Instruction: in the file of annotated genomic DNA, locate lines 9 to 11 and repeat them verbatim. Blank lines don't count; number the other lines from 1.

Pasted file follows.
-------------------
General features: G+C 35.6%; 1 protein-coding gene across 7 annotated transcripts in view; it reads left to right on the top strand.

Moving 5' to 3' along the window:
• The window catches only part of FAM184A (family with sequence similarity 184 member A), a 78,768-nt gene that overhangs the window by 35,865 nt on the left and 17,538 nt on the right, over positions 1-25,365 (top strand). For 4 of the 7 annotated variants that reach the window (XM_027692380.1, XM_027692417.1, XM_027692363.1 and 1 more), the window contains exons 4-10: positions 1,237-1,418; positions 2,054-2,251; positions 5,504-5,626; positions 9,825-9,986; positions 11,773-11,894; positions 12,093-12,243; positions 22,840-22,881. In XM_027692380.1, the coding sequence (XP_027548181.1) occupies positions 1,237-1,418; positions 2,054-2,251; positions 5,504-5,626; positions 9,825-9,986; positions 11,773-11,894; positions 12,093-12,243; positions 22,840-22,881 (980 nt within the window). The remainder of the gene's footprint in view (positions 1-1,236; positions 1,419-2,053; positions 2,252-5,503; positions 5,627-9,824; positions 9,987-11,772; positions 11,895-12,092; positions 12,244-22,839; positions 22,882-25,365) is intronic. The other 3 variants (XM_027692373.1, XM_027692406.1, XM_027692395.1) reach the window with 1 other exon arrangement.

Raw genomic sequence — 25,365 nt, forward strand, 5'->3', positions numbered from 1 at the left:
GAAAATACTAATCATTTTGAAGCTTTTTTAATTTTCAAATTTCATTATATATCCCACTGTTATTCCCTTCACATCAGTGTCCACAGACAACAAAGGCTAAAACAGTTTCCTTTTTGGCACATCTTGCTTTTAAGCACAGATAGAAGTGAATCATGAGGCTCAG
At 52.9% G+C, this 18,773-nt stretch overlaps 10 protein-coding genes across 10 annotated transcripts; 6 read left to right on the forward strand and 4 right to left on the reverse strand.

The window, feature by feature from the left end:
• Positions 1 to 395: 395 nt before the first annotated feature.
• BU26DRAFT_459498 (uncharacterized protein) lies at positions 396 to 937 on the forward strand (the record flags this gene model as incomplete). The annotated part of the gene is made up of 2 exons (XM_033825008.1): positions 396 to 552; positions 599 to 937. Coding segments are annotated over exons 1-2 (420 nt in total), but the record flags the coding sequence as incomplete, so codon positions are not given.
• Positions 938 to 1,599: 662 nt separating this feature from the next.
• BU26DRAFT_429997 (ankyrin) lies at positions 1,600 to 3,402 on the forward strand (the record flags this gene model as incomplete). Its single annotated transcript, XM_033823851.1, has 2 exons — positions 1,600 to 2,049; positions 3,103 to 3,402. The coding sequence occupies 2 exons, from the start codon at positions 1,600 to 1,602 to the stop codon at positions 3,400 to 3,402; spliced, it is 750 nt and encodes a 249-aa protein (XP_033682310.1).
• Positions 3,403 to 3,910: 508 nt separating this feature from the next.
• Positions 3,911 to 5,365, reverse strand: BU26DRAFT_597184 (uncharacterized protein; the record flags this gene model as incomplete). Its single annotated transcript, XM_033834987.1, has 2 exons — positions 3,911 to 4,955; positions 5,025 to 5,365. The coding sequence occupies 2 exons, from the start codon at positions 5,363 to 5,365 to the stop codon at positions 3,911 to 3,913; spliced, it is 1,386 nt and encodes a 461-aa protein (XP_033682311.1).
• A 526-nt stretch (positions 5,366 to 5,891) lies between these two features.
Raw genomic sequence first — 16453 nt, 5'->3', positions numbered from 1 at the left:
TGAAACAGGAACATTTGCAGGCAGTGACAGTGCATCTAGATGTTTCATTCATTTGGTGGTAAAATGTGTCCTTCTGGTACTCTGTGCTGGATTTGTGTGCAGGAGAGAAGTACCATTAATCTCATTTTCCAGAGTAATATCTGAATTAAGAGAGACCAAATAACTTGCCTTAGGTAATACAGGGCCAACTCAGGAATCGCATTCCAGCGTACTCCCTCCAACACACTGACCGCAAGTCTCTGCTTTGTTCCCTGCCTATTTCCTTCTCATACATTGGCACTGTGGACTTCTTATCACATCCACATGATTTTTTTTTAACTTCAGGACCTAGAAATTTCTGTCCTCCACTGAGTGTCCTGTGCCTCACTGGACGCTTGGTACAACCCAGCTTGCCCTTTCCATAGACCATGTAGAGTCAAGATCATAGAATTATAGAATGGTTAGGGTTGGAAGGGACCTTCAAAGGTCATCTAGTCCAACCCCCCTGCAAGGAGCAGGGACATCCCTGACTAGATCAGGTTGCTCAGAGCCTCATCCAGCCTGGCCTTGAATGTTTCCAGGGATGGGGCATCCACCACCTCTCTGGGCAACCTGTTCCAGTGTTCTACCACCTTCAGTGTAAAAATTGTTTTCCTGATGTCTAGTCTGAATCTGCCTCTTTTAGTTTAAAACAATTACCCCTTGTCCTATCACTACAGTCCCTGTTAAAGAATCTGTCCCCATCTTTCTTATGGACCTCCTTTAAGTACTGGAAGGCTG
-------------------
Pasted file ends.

• BU26DRAFT_459498 (uncharacterized protein) lies at positions 396 to 937 on the forward strand (the record flags this gene model as incomplete). The annotated part of the gene is made up of 2 exons (XM_033825008.1): positions 396 to 552; positions 599 to 937. Coding segments are annotated over exons 1-2 (420 nt in total), but the record flags the coding sequence as incomplete, so codon positions are not given.
• Positions 938 to 1,599: 662 nt separating this feature from the next.
• BU26DRAFT_429997 (ankyrin) lies at positions 1,600 to 3,402 on the forward strand (the record flags this gene model as incomplete). Its single annotated transcript, XM_033823851.1, has 2 exons — positions 1,600 to 2,049; positions 3,103 to 3,402. The coding sequence occupies 2 exons, from the start codon at positions 1,600 to 1,602 to the stop codon at positions 3,400 to 3,402; spliced, it is 750 nt and encodes a 249-aa protein (XP_033682310.1).